Pet by Awaeke Ezemi, 208 pp, RL: Middle School

PET
Cover Art by Shyama Golden
Purcahsed from First Book

Lucille is a city founded on the revolution cry lifted from an old Gwendolyn Brooks poem, "We are each other's harvest; we are each other's business; we are each other's magnitude and bond." Emezi frames this revolution simply, with good winning over evil, angels triumphing over monsters. Yet, readers will quickly identify the monsters in the novel as monsters of our own world. The angels of Lucille "took apart the prisons and the police." They banned firearms, eliminated physical violence and "took the laws and changed them, tore down those terrible statues of of rich men who'd owned people and fought to keep owning people. The angels believed and the people agreed that there was a good amount of proper and deserved shame in history and some things were just never going to be things to be proud of." Lucille is a utopian community where the racism and white supremacy that divides and ravages our nation has been torn down. Lucille is a community filled with love, gentleness and support where, empathy and compassion have replaced hatred and fear. Yet, with Lucille, Emezi shows readers that, while utopias can be created, it is work to maintain them and community members must never become complacent.

Into this community, many years after the monsters, Jam, a trans girl, was born. Selectively mute and communicating almost entirely with sign language, fifteen-year-old Jam is protected and loved by her parents, Aloe and Bitter, her local librarian, Ube (who learned to sign so he could communicate with her) and her best friend, Redemption. Magic in the world Emezi created is pulsating and alive, a force of its own - not one that is controlled with wands and spells. Jam has an extrasensory connection with her family home that goes beyond interpreting the creaks and moans of the wood. Jam's mother, a painter, creates a work that vibrates with energy and, under the right circumstances, life. When Jam, entranced by the work, falls on it and cuts her hand, her blood brings the goat-legged, golden feathered, horned creature of the painting (one that reminds Jam of the ancient images of angels - real, fierce, angels, not the human angels who started the revolution) to life, asking her to help pull it free from the canvas.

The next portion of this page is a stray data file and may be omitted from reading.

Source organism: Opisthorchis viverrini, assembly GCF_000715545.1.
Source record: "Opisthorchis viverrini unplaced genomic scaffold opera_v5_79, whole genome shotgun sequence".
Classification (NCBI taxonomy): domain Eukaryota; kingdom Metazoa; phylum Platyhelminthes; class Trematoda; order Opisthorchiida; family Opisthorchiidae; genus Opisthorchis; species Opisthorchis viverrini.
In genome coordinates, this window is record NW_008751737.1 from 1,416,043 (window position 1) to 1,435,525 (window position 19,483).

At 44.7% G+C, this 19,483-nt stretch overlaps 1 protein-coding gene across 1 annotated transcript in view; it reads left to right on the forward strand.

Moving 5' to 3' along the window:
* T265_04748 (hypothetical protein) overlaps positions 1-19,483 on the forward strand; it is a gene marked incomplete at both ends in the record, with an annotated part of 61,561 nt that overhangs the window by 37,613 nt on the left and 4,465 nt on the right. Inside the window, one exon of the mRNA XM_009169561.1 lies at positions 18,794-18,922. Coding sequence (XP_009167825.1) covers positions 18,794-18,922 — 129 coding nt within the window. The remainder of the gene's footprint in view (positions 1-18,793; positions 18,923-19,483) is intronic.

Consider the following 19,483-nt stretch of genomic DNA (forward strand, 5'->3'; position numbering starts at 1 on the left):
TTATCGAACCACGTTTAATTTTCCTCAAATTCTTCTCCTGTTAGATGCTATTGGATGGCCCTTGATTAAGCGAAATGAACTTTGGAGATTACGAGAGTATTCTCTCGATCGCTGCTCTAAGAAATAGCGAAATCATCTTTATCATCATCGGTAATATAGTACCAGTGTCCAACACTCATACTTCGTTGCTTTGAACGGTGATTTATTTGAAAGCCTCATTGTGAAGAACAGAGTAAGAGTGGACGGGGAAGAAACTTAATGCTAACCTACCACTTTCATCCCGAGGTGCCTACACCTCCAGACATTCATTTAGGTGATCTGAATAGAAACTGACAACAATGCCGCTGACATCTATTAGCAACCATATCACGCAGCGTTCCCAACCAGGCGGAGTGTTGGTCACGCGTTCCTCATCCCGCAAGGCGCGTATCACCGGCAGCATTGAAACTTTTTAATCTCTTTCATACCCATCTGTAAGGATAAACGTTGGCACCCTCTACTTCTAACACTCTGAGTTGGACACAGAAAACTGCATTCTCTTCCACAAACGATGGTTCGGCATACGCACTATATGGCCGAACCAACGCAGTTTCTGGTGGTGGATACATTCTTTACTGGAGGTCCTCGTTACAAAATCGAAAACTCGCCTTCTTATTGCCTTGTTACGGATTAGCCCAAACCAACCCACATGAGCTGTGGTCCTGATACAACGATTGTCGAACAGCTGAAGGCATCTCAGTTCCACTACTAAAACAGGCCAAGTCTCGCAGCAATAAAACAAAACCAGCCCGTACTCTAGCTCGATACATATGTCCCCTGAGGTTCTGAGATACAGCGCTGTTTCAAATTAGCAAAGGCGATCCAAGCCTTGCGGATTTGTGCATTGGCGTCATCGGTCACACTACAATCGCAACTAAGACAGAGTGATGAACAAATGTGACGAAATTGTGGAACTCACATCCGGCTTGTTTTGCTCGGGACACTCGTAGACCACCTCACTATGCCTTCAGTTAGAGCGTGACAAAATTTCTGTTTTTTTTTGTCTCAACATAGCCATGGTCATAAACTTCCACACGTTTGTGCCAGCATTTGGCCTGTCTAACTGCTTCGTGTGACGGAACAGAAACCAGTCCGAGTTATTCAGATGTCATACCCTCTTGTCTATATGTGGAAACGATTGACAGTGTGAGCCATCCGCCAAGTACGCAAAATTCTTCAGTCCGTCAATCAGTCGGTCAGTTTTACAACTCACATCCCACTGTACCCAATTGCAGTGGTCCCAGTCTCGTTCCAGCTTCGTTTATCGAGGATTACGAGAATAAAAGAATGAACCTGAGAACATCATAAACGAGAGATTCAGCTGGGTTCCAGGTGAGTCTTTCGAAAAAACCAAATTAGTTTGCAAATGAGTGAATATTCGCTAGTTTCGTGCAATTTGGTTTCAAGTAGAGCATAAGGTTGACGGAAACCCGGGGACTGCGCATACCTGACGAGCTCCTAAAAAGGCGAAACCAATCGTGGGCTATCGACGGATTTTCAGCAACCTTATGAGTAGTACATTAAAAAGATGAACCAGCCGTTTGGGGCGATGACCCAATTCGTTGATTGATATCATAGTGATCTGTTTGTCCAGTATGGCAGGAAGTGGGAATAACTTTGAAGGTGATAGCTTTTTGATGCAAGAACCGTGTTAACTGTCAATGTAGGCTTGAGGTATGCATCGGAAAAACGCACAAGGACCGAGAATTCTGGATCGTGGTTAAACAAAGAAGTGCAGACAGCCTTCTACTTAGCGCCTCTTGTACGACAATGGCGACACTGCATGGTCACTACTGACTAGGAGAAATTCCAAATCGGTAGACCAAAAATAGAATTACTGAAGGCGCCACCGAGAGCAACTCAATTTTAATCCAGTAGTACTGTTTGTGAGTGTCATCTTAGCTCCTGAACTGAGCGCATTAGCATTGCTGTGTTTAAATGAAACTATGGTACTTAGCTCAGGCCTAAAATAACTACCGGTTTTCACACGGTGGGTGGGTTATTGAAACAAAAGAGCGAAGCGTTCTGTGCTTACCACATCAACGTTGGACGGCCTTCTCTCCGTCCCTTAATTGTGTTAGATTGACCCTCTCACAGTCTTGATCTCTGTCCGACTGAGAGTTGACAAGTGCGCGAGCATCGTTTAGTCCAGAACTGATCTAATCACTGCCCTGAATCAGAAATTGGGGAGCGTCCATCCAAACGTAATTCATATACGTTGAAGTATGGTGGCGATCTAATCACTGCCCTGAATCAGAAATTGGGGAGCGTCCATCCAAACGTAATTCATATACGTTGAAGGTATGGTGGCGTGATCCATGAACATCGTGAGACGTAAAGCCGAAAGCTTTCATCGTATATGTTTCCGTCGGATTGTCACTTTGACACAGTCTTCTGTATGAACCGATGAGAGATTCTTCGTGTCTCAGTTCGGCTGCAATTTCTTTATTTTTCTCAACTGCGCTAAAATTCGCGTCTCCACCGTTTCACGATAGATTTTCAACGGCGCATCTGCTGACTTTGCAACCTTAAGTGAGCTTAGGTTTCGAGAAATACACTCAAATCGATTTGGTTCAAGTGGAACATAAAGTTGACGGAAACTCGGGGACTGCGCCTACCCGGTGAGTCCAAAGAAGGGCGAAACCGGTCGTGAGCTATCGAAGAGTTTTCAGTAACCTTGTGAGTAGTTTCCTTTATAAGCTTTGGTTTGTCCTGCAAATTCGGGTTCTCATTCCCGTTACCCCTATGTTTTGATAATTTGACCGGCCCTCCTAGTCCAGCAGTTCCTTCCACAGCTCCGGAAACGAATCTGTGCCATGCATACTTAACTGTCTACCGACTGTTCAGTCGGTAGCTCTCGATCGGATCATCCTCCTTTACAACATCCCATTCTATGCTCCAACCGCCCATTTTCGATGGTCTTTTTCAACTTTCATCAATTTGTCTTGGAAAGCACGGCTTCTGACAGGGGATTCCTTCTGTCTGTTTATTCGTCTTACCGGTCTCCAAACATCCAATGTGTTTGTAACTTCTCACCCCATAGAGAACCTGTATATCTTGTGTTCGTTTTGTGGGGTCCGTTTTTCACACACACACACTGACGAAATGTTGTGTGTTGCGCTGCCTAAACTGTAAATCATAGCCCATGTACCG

Pet, the name it gives itself, tells Jam that it is in Lucille to hunt monsters. Having never known a monster, Jam is sure that Pet is mistaken, but somehow can't bring herself to send Pet back to the world it came from, even though she knows this in in her power. While Pet and the idea of hunting a monster fills her with fear, Jam remains calm and reflective. Somehow, having never seen a monster, living in a community where everyone believes monsters have been erased, Jam is perfectly poised to see around corners and open her eyes to what is right in front of her - what no one else wants to see, no one else wants to believe and therefore they don't see it or believe it exists, much the way many white Americans don't want to believe that racism and white privilege exist in our country.

When Pet tells Jam that the monster is in Redemption's house, she is shocked and doesn't want to believe it, but can't live with the possibility that someone in his family is being hurt. Together, the friends work to overcome their own unwillingness to believe, to see what is right in front of them, and to confront the monster/abuser in Redemption's family.

Emezi, who uses the pronoun "they," has previously written works for adults, including the highly acclaimed Freshwater, which is being turned into a television show. They were asked by Christopher Myers, creative director of the Make Me A World imprint, to write a YA novel and, inspired by his philosophy that books are "spells you put into the world," they thought about what kind of spell they wanted. Emezi wanted to cast a spell where, "a black trans girl is never hurt. Her parents are completely supportive. Her community is completely supportive. She's not in danger. She gets to have adventures with her best friend. And I hope that's a useful spell for young people. I hope that's a spell where someone reads that and they're like, this is what my life should be like. This is a possibility." Emezi also wanted to write a book about a teenager black girl who is not sexualized, and in Jam they have created a "tender, shy, nonsexual black girl." Emezi has layered so many serious, meaningful, important ideas to ponder, along with nods to black women writers like Brooks and NK Jemisin, and Lucille Clifton, that there is a lot to unpack in one review and I hope that I have scratched the surface well here. As author Ibi Zoboi so eloquently said in her review of PET for the New York Times, this book is a "nesting doll of creative possibilities, very much like children themselves, the angels among us."




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